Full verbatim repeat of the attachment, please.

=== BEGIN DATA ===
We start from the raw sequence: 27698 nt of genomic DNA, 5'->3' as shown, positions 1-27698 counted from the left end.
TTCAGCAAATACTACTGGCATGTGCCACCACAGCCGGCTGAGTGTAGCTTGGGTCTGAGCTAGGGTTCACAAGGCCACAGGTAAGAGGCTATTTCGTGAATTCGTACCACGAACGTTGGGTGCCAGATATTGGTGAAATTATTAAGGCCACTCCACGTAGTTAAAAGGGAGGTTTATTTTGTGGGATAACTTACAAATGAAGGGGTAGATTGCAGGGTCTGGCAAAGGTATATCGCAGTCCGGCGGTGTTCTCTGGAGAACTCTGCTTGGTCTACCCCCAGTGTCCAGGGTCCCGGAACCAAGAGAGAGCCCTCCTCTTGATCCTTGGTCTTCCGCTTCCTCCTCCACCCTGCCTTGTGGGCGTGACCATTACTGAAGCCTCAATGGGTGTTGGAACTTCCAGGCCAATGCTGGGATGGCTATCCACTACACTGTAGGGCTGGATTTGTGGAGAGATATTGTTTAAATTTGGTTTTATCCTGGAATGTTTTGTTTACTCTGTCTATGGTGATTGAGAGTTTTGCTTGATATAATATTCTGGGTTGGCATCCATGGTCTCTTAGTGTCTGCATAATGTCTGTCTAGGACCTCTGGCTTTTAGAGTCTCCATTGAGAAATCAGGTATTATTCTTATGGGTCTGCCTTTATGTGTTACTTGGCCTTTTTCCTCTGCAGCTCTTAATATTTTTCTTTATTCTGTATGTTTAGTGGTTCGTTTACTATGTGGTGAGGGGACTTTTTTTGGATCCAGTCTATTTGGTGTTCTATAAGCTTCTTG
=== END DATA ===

We start from the raw sequence: 27698 nt of genomic DNA, 5'->3' as shown, positions 1-27698 counted from the left end.
TTCAGCAAATACTACTGGCATGTGCCACCACAGCCGGCTGAGTGTAGCTTGGGTCTGAGCTAGGGTTCACAAGGCCACAGGTAAGAGGCTATTTCGTGAATTCGTACCACGAACGTTGGGTGCCAGATATTGGTGAAATTATTAAGGCCACTCCACGTAGTTAAAAGGGAGGTTTATTTTGTGGGATAACTTACAAATGAAGGGGTAGATTGCAGGGTCTGGCAAAGGTATATCGCAGTCCGGCGGTGTTCTCTGGAGAACTCTGCTTGGTCTACCCCCAGTGTCCAGGGTCCCGGAACCAAGAGAGAGCCCTCCTCTTGATCCTTGGTCTTCCGCTTCCTCCTCCACCCTGCCTTGTGGGCGTGACCATTACTGAAGCCTCAATGGGTGTTGGAACTTCCAGGCCAATGCTGGGATGGCTATCCACTACACTGTAGGGCTGGATTTGTGGAGAGATATTGTTTAAATTTGGTTTTATCCTGGAATGTTTTGTTTACTCTGTCTATGGTGATTGAGAGTTTTGCTTGATATAATATTCTGGGTTGGCATCCATGGTCTCTTAGTGTCTGCATAATGTCTGTCTAGGACCTCTGGCTTTTAGAGTCTCCATTGAGAAATCAGGTATTATTCTTATGGGTCTGCCTTTATGTGTTACTTGGCCTTTTTCCTCTGCAGCTCTTAATATTTTTCTTTATTCTGTATGTTTAGTGGTTCGTTTACTATGTGGTGAGGGGACTTTTTTTGGATCCAGTCTATTTGGTGTTCTATAAGCTTCTTG